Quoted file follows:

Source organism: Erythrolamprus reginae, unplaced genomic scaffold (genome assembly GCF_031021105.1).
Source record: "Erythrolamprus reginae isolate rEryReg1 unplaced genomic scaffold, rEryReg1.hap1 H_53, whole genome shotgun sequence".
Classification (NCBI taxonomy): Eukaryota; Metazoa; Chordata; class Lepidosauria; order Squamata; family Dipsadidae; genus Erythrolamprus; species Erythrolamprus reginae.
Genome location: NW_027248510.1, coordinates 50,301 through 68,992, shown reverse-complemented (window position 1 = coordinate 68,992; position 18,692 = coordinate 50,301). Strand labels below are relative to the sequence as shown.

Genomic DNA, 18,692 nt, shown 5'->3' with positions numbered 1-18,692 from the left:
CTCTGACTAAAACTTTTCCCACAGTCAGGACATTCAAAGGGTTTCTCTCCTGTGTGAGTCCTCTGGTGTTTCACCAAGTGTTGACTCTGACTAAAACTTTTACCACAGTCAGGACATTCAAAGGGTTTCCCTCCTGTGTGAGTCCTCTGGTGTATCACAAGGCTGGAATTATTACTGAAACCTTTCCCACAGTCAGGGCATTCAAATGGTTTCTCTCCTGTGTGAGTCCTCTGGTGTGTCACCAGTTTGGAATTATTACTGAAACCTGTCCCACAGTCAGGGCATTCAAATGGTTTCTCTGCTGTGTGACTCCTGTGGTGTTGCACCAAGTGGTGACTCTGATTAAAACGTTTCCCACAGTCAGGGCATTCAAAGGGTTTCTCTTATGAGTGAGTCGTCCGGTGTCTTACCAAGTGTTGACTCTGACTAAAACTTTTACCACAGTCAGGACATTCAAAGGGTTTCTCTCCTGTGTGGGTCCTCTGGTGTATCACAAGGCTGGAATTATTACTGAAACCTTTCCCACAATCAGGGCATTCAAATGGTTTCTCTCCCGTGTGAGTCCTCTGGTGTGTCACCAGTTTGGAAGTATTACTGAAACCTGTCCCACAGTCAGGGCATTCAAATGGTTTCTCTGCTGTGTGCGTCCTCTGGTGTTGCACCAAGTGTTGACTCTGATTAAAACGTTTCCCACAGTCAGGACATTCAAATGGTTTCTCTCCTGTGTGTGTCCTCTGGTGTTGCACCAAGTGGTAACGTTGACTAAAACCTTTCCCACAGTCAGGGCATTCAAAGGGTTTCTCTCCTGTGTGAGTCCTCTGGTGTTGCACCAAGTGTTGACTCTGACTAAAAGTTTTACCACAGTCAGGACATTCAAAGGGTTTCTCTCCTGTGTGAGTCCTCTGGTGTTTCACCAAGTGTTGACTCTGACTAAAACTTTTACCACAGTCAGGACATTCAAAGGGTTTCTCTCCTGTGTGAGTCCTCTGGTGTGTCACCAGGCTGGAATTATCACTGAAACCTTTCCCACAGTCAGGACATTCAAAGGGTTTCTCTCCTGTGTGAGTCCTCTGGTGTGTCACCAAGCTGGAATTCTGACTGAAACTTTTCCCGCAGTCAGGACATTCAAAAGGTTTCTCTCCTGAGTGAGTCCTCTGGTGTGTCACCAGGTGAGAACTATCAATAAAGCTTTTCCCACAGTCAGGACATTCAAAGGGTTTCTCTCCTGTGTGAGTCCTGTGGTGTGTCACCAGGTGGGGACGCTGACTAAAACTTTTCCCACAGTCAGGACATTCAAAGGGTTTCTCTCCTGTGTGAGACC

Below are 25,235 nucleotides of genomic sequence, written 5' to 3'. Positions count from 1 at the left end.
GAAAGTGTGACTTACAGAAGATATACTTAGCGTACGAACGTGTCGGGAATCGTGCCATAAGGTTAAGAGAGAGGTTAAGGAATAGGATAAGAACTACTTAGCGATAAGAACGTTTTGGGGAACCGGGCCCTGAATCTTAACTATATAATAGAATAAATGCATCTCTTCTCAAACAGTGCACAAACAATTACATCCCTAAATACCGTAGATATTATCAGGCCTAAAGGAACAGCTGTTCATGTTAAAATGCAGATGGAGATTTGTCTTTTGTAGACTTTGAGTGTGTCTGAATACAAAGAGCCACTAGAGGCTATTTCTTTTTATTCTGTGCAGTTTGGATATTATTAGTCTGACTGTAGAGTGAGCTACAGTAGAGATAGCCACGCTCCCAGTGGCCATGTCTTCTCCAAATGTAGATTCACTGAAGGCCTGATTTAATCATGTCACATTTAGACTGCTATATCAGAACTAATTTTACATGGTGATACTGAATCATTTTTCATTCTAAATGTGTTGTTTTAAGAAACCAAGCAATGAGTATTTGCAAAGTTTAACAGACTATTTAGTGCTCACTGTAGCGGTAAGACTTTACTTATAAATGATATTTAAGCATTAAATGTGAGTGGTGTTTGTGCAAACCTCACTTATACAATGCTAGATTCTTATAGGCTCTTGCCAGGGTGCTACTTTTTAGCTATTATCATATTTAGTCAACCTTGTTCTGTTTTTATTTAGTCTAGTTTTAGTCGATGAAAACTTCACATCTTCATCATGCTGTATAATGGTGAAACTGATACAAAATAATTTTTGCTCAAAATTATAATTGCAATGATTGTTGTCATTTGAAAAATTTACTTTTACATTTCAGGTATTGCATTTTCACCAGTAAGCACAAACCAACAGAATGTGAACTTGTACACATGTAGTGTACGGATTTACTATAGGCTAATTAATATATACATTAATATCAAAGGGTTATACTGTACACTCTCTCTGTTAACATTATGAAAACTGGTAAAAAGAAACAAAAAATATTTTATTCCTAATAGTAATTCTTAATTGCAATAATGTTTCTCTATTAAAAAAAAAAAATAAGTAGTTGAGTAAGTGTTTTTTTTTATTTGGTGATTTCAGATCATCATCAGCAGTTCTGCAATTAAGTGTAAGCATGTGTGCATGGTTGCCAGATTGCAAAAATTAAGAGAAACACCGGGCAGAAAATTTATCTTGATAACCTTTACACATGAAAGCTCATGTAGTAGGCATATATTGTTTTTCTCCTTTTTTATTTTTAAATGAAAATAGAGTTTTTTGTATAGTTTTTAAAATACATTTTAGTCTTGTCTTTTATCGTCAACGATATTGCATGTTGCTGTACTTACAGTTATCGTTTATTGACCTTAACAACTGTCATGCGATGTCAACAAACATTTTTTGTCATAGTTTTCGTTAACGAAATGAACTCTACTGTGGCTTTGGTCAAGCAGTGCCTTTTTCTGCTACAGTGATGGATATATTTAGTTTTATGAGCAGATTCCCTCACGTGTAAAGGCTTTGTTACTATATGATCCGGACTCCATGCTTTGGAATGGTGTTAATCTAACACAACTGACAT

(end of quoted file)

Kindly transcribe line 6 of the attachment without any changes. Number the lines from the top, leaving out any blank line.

CTCTGACTAAAACTTTTCCCACAGTCAGGACATTCAAAGGGTTTCTCTCCTGTGTGAGTCCTCTGGTGTTTCACCAAGTGTTGACTCTGACTAAAACTTTTACCACAGTCAGGACATTCAAAGGGTTTCCCTCCTGTGTGAGTCCTCTGGTGTATCACAAGGCTGGAATTATTACTGAAACCTTTCCCACAGTCAGGGCATTCAAATGGTTTCTCTCCTGTGTGAGTCCTCTGGTGTGTCACCAGTTTGGAATTATTACTGAAACCTGTCCCACAGTCAGGGCATTCAAATGGTTTCTCTGCTGTGTGACTCCTGTGGTGTTGCACCAAGTGGTGACTCTGATTAAAACGTTTCCCACAGTCAGGGCATTCAAAGGGTTTCTCTTATGAGTGAGTCGTCCGGTGTCTTACCAAGTGTTGACTCTGACTAAAACTTTTACCACAGTCAGGACATTCAAAGGGTTTCTCTCCTGTGTGGGTCCTCTGGTGTATCACAAGGCTGGAATTATTACTGAAACCTTTCCCACAATCAGGGCATTCAAATGGTTTCTCTCCCGTGTGAGTCCTCTGGTGTGTCACCAGTTTGGAAGTATTACTGAAACCTGTCCCACAGTCAGGGCATTCAAATGGTTTCTCTGCTGTGTGCGTCCTCTGGTGTTGCACCAAGTGTTGACTCTGATTAAAACGTTTCCCACAGTCAGGACATTCAAATGGTTTCTCTCCTGTGTGTGTCCTCTGGTGTTGCACCAAGTGGTAACGTTGACTAAAACCTTTCCCACAGTCAGGGCATTCAAAGGGTTTCTCTCCTGTGTGAGTCCTCTGGTGTTGCACCAAGTGTTGACTCTGACTAAAAGTTTTACCACAGTCAGGACATTCAAAGGGTTTCTCTCCTGTGTGAGTCCTCTGGTGTTTCACCAAGTGTTGACTCTGACTAAAACTTTTACCACAGTCAGGACATTCAAAGGGTTTCTCTCCTGTGTGAGTCCTCTGGTGTGTCACCAGGCTGGAATTATCACTGAAACCTTTCCCACAGTCAGGACATTCAAAGGGTTTCTCTCCTGTGTGAGTCCTCTGGTGTGTCACCAAGCTGGAATTCTGACTGAAACTTTTCCCGCAGTCAGGACATTCAAAAGGTTTCTCTCCTGAGTGAGTCCTCTGGTGTGTCACCAGGTGAGAACTATCAATAAAGCTTTTCCCACAGTCAGGACATTCAAAGGGTTTCTCTCCTGTGTGAGTCCTGTGGTGTGTCACCAGGTGGGGACGCTGACTAAAACTTTTCCCACAGTCAGGACATTCAAAGGGTTTCTCTCCTGTGTGAGACC